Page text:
# Entropic force

1. Mar 24, 2011

### Sam Gralla

In the article for "ideal chain", http://en.wikipedia.org/wiki/Ideal_chain, wikipedia states

"If the two free ends of an ideal chain are attached to some kind of micro-manipulation device, then the device experiences a force exerted by the polymer. The ideal chain's energy is constant, and thus its time-average, the internal energy, is also constant, which means that this force necessarily stems from a purely entropic effect."

Could somebody explain what it means for the force on the polymer to be "purely entropic"? The force is clearly electromagnetic: molecules in its bath are jostling it around, and eventually it ends up in a higher entropy state.

2. Mar 25, 2011

### alxm

The change in energy with a change in coordinates (dE/dx) can be considered a force.

The jostling-around proceeds by means of the electromagnetic force, but the change in energy isn't from a change in electromagnetic potential, but entropy.

3. Mar 25, 2011

### DrDu

Some sources tend to describe entropic forces as something misterious. However, they are always due to real forces due to collisions of molecules of the heat bath with the macromolecules.

Think of a child holding the end of a rope that is tied to the wall and other children throwing balls at the rope. The child will have to do work against the force of the balls which on the average will tend to shorten the length of the rope, so somehow it is statistical but nevertheless it is due to the concrete collisions of the rope with the balls.

On the other hand, any mechanical force excerted by a thermodynamic machine, e.g. a steam engine, can be thought of as being an entropic force.

4. Mar 25, 2011

### Mapes

I've found it useful to visualize a chain in the bed of a pickup truck, or a necklace on a shaker table. Stretch it out into a straight line, and when you come back later you'll find that the ends have moved closer together. This is spring-like behavior. But instead of electromagnetic attraction between atoms pulling the ends together (an enthalpic spring), it's thermal energy (represented in the visualization by mechanical agitation). Thus, an entropic spring.

5. Mar 25, 2011

### Sam Gralla

Thanks for the responses. This is all consistent with what I believed, but it still seems crazy to call such a force "purely entropic", since the force is electromagnetic. I wouldn't object if they were just calling it an "entropic" force, although it of course can be a bit misleading to a newbie if they don't discuss the microscopic origin. But what is the word "purely" doing in there, if not purposely trying to mask the microscopic origin?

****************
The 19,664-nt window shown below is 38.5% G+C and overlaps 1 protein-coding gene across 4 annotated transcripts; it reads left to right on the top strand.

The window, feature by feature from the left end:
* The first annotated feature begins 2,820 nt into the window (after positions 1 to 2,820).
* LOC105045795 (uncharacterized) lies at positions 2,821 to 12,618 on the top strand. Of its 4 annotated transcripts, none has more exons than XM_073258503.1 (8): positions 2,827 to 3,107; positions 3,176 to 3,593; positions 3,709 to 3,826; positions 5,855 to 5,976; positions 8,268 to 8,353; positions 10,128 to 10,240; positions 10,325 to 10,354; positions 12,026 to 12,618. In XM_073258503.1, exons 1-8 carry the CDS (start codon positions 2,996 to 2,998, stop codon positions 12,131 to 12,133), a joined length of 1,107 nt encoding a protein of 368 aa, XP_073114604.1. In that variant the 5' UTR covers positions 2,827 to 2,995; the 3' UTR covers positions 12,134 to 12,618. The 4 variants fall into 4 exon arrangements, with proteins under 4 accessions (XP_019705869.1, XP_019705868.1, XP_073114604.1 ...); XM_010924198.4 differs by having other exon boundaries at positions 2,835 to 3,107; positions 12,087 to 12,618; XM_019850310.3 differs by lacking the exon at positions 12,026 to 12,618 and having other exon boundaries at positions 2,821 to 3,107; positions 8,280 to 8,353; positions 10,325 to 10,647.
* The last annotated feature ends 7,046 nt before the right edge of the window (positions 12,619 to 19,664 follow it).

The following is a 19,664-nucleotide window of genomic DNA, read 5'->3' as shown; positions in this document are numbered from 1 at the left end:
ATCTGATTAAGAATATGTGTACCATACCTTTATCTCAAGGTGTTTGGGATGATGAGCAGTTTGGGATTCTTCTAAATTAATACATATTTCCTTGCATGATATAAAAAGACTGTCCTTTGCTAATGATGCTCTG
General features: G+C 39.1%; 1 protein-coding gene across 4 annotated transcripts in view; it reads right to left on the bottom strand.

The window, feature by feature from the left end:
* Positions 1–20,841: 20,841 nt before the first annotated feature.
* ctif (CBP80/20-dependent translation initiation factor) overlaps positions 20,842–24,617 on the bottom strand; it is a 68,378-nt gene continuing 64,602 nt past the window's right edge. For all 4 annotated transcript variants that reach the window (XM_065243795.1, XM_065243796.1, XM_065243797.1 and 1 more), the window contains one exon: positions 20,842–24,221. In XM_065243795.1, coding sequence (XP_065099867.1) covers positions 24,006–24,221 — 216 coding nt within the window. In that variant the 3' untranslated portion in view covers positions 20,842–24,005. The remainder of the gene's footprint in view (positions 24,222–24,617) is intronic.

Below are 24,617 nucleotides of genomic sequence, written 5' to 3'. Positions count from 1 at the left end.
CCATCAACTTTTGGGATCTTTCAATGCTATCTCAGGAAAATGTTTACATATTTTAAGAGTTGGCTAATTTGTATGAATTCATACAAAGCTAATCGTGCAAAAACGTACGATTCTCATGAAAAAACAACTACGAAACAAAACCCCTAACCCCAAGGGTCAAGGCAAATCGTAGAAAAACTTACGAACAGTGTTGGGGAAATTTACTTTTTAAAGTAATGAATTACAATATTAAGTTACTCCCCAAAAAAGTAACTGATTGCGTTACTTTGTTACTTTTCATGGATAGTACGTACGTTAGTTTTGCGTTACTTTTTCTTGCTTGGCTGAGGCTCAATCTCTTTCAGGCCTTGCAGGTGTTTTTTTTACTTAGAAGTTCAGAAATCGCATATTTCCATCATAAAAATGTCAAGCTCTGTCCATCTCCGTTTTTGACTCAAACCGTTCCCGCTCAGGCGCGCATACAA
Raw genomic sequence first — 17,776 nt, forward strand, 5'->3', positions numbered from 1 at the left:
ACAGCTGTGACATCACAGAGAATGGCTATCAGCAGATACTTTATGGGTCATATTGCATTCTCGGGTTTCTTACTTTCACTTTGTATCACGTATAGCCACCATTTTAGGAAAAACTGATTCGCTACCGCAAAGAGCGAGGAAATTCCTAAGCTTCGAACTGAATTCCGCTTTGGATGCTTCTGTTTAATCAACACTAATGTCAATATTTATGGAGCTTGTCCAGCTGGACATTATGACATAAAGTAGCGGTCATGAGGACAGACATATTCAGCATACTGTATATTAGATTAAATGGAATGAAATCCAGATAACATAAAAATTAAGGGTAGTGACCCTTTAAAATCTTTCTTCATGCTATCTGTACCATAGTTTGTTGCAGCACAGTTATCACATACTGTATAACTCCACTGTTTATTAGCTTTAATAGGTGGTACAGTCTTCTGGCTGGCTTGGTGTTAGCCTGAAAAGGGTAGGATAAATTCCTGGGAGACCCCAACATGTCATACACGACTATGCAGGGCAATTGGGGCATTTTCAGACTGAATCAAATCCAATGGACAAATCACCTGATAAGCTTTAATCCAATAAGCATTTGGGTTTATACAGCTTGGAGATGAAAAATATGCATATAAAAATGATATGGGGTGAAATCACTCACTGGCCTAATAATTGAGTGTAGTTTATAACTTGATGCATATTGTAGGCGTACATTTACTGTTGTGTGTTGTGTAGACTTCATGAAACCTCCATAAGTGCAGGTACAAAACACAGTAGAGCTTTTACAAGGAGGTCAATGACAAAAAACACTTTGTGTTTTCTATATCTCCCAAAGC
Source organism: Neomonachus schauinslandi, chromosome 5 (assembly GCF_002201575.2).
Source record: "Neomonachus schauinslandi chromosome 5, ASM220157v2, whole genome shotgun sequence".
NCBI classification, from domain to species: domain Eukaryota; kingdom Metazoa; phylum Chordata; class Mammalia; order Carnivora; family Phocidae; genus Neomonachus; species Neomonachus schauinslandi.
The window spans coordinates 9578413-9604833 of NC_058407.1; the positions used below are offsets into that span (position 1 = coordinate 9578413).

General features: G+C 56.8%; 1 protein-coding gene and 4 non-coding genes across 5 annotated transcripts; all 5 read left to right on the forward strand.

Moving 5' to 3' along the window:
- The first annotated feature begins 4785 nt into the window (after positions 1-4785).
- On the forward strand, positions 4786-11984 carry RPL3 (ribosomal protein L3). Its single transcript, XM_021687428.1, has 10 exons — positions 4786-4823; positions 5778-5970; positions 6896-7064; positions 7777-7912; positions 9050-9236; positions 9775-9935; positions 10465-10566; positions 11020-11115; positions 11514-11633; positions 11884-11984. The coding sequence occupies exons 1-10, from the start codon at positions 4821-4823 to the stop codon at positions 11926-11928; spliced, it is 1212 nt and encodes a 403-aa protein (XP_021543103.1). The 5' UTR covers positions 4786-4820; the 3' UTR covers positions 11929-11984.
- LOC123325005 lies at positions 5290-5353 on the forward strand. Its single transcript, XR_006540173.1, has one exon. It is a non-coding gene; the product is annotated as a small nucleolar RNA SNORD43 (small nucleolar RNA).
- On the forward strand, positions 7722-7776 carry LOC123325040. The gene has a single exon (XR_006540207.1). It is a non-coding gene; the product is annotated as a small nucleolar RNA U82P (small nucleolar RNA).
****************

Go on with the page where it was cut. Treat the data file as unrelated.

It might help if somebody knows of a thermodynamic example where force is not purely (but only partially) entropic.

6. Mar 25, 2011

### Mapes

Is it? Don't atoms repel each other in part due to Pauli exclusion?

Besides, even without collisions from other atoms, a chain at any finite temperature would still tend to become disorganized because of the Second Law and the tendency for increasing entropy. The common element is entropy, not collisions, and definitely not electromagnetism.

Bond stretching is always a factor, it's just negligible compared to entropic effects in long chains. As the chain length decreases, the two effects act more evenly.

EDIT: Corrected "Heisenberg Uncertainty Principle" to "Pauli exclusion".

Last edited: Mar 25, 2011
7. Mar 25, 2011

### Sam Gralla

It's news to me if exclusion plays any role in molecular collisions. I thought it only mattered in extreme situations like neutron stars, but this is not my field.

I don't think I'm contradicting you here, but to be clear, the second law is not some fundamental truth that gives rise to forces. Rather, the second law is derived from underlying force dynamics, based on the assumption that evolution won't prefer one microstate over another. I agree that any "finite temperature" chain would have this force on it, but you'd have to have some sort of interaction to make a chain "finite temperature". (How could an ideal chain in empty space be jiggling around?) But I guess you're saying that we could imagine in some strage situation that this interaction was (say) the weak interaction rather than electromagnetism, so it makes sense to call the force on a chain "entropic" regardless of what the actual underlying mechanism is. I guess I still dislike the word "purely" because you're not going to get a force if this chain is just sitting in empty space. You need the real forces on the chain.

Okay, so if the chain had some effective elasticity, you'd say this was not an entropic force. So I guess the idea is that forces which represent the average of lots of little forces are entropic, whereas a force that always acts in one direction is "normal".

8. Mar 25, 2011

### Mapes

(Sorry, meant to write Pauli exclusion, as you must have figured out. Corrected above.)

But it is! Energy can be written in differential form as $dU=T\,dS+F\,dL$. (You may have seen this as $dU=T\,dS-P\,dV$, but let's assume a polymer chain in a vacuum here.) With no collisions and thus no energy exchange, $dU\approx 0$. Thus, the force $F$ to straighten the chain is $F\approx -T(dS/dL)$, which is a positive number because a straighter, longer chain has a lower entropy. This is covered in detail in texts on mechanics of polymers.

Intermediate thermo books (e.g., Callen) derive how entropy maximization (Second Law) implies energy minimization, which is the reason why electric charges flow under voltage, fluids flow under pressure, surfaces are minimized, and objects move under force. You can't show me a force that doesn't arise from energy minimization, entropy maximization, or a combination of the two (such as when the Gibbs free energy is minimized to make reactions proceed at constant temperature and pressure).

9. Mar 25, 2011

### DrDu

Mapes, your argument, although found in many books is flawed. You cannot assume at the same time that the entropy depends only on the length of the chain and on the other hand express the differential of U in terms of both S and L, or, what is the same, S in terms of U and L. If the chain is massless and isolated, with L being the only thermodynamical degree of freedom, it is not regular. If it is a chain where each element has a mass, then the entropy will not only depend on the length but also on the amount of kinetic energy, i.e, entropy will depend not only on the length of the chain but on phase space volume. Another interpretation would be to consider the kinetic energy degrees of freedom as a heat bath (the children throwing balls in my example).